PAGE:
Arizona Brings Out Honest, Heated Industry Debates

A joie de vivre gradually returning to the 4A’s Management Conference in recent years was in full force last week, culminating in a tone of candor and, at times, defiance, which many said had been absent for too long.

Most speakers celebrated the industry’s leadership in mastering evolving technologies, which they agreed was spawning a greater broadening of creative ideas. Others spoke their minds about what they felt could improve the industry.

Outgoing 4A’s chairman Ron Berger set the tone with a blunt, feisty speech Thursday morning that ranked among the most talked-about at the conference.

The chief creative officer of the New York and San Francisco offices of Euro RSCG said the industry would be better off if there were more holding company chiefs like Omnicom Group CEO John Wren and fewer like WPP Group CEO Martin Sorrell, whom he chastised as more interested in shareholders than his own agencies. Berger also denounced Publicis Groupe Media chairman Jack Klues for referring to calls for rebundling media and creative as “going back to the ’80s” at the 4A’s media conference last month; Association of National Advertisers chief Bob Liodice for criticizing the idea of agency consolidation; and the trade press for having a shallow understanding of the industry.

“Everyone who has come up to me has said that these were things that needed to be said,” Berger said Friday. “Saying what you believe isn’t necessarily angry.”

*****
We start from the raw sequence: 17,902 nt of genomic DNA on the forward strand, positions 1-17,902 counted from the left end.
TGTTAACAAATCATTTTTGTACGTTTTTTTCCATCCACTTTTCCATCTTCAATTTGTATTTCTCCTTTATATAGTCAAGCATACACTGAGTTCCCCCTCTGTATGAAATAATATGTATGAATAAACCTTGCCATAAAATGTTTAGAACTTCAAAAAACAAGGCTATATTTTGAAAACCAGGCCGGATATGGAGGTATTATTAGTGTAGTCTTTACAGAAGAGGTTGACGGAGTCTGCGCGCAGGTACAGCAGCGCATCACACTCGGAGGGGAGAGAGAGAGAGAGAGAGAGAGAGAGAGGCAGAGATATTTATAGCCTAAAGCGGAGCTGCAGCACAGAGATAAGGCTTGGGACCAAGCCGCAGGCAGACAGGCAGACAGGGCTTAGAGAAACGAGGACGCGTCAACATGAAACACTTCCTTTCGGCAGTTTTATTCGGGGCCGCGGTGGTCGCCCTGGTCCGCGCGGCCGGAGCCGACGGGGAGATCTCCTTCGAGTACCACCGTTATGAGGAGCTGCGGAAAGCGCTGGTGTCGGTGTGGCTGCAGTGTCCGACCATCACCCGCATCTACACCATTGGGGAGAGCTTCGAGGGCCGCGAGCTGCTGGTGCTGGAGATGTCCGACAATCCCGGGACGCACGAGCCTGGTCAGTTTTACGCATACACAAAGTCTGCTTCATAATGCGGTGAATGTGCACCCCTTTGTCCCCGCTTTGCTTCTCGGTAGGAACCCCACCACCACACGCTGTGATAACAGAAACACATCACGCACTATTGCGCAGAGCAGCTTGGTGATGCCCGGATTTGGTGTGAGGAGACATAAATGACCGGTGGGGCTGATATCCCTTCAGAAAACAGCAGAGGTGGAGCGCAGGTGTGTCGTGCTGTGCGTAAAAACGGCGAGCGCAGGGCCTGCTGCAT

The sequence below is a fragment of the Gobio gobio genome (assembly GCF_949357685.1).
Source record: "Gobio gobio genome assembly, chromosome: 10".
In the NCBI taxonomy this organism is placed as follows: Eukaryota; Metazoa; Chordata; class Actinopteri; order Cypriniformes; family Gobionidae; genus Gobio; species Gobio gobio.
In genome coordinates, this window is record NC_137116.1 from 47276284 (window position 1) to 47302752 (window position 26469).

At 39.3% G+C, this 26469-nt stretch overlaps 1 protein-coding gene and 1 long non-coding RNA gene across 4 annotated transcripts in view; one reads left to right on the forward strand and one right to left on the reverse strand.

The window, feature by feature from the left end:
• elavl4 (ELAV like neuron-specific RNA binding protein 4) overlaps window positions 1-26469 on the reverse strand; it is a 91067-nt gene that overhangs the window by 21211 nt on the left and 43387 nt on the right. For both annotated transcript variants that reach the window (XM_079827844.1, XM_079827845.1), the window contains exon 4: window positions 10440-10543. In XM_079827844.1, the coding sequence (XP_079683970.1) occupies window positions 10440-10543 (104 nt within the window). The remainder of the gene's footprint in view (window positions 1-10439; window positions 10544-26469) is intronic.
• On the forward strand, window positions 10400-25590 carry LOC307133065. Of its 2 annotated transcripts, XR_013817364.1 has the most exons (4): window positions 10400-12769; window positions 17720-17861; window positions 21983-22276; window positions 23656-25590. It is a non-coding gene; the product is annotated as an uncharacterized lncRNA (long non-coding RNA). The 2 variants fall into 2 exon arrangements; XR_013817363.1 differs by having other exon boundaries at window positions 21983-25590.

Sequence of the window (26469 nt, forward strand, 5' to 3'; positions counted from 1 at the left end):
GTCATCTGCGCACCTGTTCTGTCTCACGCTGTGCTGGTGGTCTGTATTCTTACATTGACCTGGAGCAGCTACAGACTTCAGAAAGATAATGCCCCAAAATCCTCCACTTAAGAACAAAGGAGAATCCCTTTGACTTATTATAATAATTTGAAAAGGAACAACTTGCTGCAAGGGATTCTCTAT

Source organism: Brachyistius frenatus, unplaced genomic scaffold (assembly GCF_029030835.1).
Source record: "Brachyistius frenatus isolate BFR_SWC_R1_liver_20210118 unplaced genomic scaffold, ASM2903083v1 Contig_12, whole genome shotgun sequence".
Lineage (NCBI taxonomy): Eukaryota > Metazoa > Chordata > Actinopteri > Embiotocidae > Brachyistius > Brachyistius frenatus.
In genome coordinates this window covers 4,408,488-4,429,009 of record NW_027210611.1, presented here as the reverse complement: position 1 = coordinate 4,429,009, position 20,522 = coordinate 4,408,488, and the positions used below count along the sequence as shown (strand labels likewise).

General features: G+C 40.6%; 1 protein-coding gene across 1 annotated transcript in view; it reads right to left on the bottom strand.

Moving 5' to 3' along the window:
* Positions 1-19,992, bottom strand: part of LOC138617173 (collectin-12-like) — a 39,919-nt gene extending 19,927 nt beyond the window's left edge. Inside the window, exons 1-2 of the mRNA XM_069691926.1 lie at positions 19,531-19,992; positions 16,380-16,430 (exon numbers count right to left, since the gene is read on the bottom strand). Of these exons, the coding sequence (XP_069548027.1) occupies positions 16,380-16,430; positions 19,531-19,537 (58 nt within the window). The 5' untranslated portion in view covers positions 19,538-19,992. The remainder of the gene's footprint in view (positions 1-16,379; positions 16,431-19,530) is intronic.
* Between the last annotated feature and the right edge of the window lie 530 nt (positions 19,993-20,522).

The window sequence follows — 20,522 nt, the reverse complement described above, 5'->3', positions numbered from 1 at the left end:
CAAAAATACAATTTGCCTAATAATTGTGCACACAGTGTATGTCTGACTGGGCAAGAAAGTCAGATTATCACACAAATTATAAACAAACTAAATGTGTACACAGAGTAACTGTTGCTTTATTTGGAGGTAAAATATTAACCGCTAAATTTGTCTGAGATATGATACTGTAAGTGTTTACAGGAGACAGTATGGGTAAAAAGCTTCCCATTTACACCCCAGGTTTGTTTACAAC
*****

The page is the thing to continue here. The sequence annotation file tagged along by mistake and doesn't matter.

Said TBWA Worldwide vice chairman Tom Carroll: “I think Ron was just being confident.”

The theme of the 88th annual conference was ROI: return on investment, return on ideas and return on involvement.

Compared to years past, “there was a lot of energy with a lot of positive outlook for the industry,” said Manny Vidal, CEO of The Vidal Partnership in New York, who has attended a half-dozen times. “With some of the speeches, there was a lot of lighting of fire under people’s behinds. Everybody who spoke was pretty honest and said things that needed to be said.”

Vidal also attended the new agency compensation model presentation on Thursday in which executives from McKinney, Crispin Porter + Bogusky and Leo Burnett suggested alternative forms of client payment—from stock options and barter to contracts that compensate agencies for ideas they create even after splitting with a client. “You put your model against other people’s to see how they’re doing it,” said Vidal. “What can be tried and what people have gotten away with.”

Incoming 4A’s chairman Tony Hopp called for consensus and an end to “whining,” while others used humor to deliver messages on how to better engage consumers in the digital age.

BBDO Worldwide CEO Andrew Robertson, in a well-received speech using monkey props, talked about the evolution of consumer engagement and why agency size is irrelevant. “What’s scarce is attention, and it’s getting scarcer every day,” Robertson said. “And the way to engage [consumers] is through creativity, because you earn the engagement of consumers, you don’t buy it. That’s the big opportunity.”

At least one executive detected a familiar undertone of self-criticism in the air.

“We’re still a little schizophrenic as an industry,” observed Tonise Paul, CEO of Energy BBDO in Chicago. “We still don’t know whether to beat ourselves up or to celebrate.”